Concerns about children’s literature in the 1990s focus on the fear that interactive electronic media may come to replace traditional books. Other worries include the increasing popularity of American formulaic ‘series’ books such as Point Honor, and fears that a National Curriculum in schools will result in a ‘canon’ of children’s fiction, excluding new writers.
   Ted Hughes and Charles Causley were the major figures of postwar children’s poetry. The 1970s and 1980s saw the development of a colloquial tone, as poets began to focus on the everyday details of urban childhood. Please Mrs Butler, by Allan Ahlberg is a light and well-observed account of primary school life, but other comic poets such as Kit Wright and Michael Rosen reveal dark undercurrents beneath the everyday world. The poetry of the 1980s and 1990s tends to be demotic and best read aloud, such as the work of Brian Patten and Roger McGough. The rhythms of Anglo-Caribbean speech provide a rich source of contemporary children’s poetry, for example in John Agard’s Laughter is an Egg, Grace Nichol’s Come into my Tropical Garden and James Berry’s When I Dance.
   By the 1960s, improvements in lithography allowed artists to work in full colour in many different media, and quality picture books became more common. This period saw the emergence of many artists who were to rise to prominence in the following decades, such as John Burningham and Raymond Briggs. In the late 1970s and 1980s the development of paper engineering led to an explosion in ‘gimmicky’ —or richly experimental, depending on your point of view—picture books. Led by Jan Pienkowski’s Haunted House, these included pop-up and ‘scratch and sniff’ books.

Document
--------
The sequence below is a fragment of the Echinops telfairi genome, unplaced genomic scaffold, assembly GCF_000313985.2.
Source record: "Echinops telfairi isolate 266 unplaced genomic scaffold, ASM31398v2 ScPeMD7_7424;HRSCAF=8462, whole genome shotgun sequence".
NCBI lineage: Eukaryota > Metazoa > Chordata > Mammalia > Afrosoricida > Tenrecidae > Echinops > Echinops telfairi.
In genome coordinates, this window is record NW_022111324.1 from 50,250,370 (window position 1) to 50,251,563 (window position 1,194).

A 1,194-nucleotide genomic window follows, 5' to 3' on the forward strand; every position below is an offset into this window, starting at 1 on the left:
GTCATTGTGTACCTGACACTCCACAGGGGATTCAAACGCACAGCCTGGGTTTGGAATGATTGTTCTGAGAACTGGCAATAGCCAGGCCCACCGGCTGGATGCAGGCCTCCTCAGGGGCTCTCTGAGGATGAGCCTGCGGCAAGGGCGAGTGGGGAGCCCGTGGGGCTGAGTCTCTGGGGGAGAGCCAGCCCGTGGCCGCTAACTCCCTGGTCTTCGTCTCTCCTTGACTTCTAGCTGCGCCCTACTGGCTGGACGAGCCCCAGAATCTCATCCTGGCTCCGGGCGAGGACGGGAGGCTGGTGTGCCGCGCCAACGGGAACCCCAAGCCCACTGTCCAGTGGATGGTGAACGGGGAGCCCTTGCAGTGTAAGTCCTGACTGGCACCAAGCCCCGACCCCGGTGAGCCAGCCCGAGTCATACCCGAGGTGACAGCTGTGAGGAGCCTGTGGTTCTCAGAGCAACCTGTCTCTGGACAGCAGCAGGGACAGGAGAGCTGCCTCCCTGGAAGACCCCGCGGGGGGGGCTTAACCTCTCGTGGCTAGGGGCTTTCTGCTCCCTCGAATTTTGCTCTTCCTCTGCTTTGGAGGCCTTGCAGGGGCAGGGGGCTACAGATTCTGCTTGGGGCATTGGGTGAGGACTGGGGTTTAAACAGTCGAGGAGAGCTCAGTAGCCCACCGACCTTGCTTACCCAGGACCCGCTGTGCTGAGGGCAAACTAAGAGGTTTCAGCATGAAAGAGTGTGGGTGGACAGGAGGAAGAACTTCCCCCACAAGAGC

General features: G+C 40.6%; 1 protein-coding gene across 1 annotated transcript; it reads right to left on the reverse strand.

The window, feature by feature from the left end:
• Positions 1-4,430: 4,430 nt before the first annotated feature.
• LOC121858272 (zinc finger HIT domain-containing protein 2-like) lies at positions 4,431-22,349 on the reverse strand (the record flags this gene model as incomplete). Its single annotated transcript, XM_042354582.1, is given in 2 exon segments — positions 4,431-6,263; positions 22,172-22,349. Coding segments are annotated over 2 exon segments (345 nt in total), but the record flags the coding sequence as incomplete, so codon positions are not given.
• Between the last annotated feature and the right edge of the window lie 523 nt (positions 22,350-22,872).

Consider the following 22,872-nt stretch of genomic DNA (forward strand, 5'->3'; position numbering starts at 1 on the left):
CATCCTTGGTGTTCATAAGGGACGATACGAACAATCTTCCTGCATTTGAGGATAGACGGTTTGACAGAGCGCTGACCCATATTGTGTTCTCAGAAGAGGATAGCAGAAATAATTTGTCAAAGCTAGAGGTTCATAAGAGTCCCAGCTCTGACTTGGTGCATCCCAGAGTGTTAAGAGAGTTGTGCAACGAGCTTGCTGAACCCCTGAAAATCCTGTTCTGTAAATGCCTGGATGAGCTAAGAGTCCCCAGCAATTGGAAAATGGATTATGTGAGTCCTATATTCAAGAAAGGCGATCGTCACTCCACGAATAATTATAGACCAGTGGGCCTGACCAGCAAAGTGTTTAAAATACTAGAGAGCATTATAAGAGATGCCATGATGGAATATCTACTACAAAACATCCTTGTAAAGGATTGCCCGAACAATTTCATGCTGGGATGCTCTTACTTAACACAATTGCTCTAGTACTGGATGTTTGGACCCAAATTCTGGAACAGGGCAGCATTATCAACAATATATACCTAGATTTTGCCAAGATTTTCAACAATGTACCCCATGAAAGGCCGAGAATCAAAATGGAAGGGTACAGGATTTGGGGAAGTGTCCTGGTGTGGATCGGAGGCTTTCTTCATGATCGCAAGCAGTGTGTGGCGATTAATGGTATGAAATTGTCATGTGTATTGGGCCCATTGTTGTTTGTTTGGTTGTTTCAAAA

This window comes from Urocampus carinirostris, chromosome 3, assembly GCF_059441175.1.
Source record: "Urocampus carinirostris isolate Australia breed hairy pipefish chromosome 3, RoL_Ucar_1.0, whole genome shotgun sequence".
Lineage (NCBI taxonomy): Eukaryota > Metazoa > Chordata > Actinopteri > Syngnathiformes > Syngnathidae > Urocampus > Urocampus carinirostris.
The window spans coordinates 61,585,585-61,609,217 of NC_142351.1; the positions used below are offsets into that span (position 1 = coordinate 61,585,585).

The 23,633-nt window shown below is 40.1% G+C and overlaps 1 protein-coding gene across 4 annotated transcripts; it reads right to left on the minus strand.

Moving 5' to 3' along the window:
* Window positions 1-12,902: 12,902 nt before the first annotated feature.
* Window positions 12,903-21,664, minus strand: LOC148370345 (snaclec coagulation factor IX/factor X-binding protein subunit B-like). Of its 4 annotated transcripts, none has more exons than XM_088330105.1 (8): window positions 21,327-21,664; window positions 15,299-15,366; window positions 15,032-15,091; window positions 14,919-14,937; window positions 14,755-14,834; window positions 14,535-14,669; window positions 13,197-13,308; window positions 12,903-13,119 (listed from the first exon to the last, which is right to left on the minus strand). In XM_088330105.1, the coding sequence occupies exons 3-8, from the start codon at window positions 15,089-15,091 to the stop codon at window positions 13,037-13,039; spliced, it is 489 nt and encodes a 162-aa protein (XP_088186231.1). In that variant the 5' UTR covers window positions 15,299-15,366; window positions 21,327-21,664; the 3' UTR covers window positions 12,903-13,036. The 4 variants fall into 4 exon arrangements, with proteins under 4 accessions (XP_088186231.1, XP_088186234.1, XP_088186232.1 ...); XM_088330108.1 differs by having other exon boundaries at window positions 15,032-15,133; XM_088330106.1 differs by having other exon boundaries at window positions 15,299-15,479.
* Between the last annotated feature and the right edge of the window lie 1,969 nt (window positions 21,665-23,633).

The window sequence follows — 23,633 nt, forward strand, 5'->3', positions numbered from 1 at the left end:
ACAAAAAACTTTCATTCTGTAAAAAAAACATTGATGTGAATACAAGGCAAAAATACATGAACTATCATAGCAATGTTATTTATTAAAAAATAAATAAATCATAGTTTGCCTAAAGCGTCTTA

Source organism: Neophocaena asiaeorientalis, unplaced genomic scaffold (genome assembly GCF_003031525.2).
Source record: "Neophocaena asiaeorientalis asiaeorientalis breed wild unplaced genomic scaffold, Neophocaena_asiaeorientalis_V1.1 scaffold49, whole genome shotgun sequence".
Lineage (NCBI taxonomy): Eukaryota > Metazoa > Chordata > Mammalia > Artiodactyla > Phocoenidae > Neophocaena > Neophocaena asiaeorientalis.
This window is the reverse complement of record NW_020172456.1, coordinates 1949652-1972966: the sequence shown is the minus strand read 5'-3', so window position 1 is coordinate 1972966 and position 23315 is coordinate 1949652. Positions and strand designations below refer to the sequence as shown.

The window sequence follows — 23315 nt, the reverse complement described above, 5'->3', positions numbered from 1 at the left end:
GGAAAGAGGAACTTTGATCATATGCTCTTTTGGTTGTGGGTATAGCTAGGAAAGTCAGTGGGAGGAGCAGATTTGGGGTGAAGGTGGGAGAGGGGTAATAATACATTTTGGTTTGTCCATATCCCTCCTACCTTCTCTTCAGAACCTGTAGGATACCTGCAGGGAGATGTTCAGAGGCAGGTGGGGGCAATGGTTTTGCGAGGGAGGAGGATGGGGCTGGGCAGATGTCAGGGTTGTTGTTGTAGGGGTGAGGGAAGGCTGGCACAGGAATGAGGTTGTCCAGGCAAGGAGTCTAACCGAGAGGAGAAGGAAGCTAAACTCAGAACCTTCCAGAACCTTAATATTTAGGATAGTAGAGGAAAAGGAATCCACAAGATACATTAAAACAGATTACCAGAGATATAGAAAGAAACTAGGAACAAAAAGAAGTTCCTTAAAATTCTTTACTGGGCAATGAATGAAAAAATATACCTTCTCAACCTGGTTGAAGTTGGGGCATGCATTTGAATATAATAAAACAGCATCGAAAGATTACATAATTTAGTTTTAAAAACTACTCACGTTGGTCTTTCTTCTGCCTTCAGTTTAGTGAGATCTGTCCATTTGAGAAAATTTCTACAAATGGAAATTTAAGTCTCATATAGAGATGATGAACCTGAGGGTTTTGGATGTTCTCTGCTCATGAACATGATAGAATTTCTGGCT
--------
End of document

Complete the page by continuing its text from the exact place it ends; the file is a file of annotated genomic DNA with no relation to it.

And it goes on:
Standing out among the pile were Janet and Allan Ahlberg’s Postman, books which contained removable letters in envelopes. The Ahlbergs’ earlier work, Each Peach Pear Plum perfectly married word and picture, to the delight of critics who feared technological improvements privileged the illustration over the word. Picture books were put to the same service as teen novels during the 1980s, dealing with problems from potty training to the death of a parent. Gender roles were subverted in books like Robert Munsch’s The Paperbag Princess. The 1990s have seen a postmodern trend amongst picture books, playing games with fiction and reality (for example, The Book Mice by Tony Knowles). There has also been a move towards more sumptuous illustration, particularly in retold fairy tale and legend, as can be seen in the jewellike Three Indian Princesses (Jamila Gavin).
   Further reading
    Berger, L.S. (ed.) (1995) Twentieth-Century Children’s Writers, London: St. James’s Press.
    Hunt, P. (ed.) (1995) Children’s Literature, An Illustrated History, Oxford: Oxford University Press.

Encyclopedia of contemporary British culture . . 2014.